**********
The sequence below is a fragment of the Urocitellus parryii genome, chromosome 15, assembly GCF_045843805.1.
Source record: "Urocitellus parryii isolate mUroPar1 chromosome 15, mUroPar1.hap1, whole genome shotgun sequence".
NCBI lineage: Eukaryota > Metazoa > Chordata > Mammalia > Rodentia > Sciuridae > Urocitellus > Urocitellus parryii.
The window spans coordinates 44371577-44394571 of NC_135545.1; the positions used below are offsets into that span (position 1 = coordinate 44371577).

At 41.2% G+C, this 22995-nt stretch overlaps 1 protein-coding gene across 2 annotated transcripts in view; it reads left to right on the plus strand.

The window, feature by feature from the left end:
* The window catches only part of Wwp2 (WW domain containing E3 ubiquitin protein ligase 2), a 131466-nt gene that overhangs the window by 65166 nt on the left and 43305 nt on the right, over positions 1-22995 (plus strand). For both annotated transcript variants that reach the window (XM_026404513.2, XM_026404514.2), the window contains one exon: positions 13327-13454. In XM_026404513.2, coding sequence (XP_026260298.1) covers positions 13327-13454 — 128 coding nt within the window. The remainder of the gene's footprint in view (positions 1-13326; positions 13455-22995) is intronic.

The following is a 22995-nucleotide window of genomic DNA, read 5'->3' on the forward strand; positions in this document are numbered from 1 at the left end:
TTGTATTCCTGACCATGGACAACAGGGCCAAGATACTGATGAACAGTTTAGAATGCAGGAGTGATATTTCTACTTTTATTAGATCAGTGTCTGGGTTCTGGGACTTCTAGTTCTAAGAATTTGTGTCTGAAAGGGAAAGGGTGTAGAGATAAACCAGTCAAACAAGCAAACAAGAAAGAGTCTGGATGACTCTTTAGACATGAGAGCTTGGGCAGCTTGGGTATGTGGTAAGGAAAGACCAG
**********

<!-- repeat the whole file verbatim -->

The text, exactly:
The sequence below is a fragment of the Urocitellus parryii genome, chromosome 15, assembly GCF_045843805.1.
Source record: "Urocitellus parryii isolate mUroPar1 chromosome 15, mUroPar1.hap1, whole genome shotgun sequence".
NCBI lineage: Eukaryota > Metazoa > Chordata > Mammalia > Rodentia > Sciuridae > Urocitellus > Urocitellus parryii.
The window spans coordinates 44371577-44394571 of NC_135545.1; the positions used below are offsets into that span (position 1 = coordinate 44371577).

At 41.2% G+C, this 22995-nt stretch overlaps 1 protein-coding gene across 2 annotated transcripts in view; it reads left to right on the plus strand.

The window, feature by feature from the left end:
* The window catches only part of Wwp2 (WW domain containing E3 ubiquitin protein ligase 2), a 131466-nt gene that overhangs the window by 65166 nt on the left and 43305 nt on the right, over positions 1-22995 (plus strand). For both annotated transcript variants that reach the window (XM_026404513.2, XM_026404514.2), the window contains one exon: positions 13327-13454. In XM_026404513.2, coding sequence (XP_026260298.1) covers positions 13327-13454 — 128 coding nt within the window. The remainder of the gene's footprint in view (positions 1-13326; positions 13455-22995) is intronic.

The following is a 22995-nucleotide window of genomic DNA, read 5'->3' on the forward strand; positions in this document are numbered from 1 at the left end:
TTGTATTCCTGACCATGGACAACAGGGCCAAGATACTGATGAACAGTTTAGAATGCAGGAGTGATATTTCTACTTTTATTAGATCAGTGTCTGGGTTCTGGGACTTCTAGTTCTAAGAATTTGTGTCTGAAAGGGAAAGGGTGTAGAGATAAACCAGTCAAACAAGCAAACAAGAAAGAGTCTGGATGACTCTTTAGACATGAGAGCTTGGGCAGCTTGGGTATGTGGTAAGGAAAGACCAG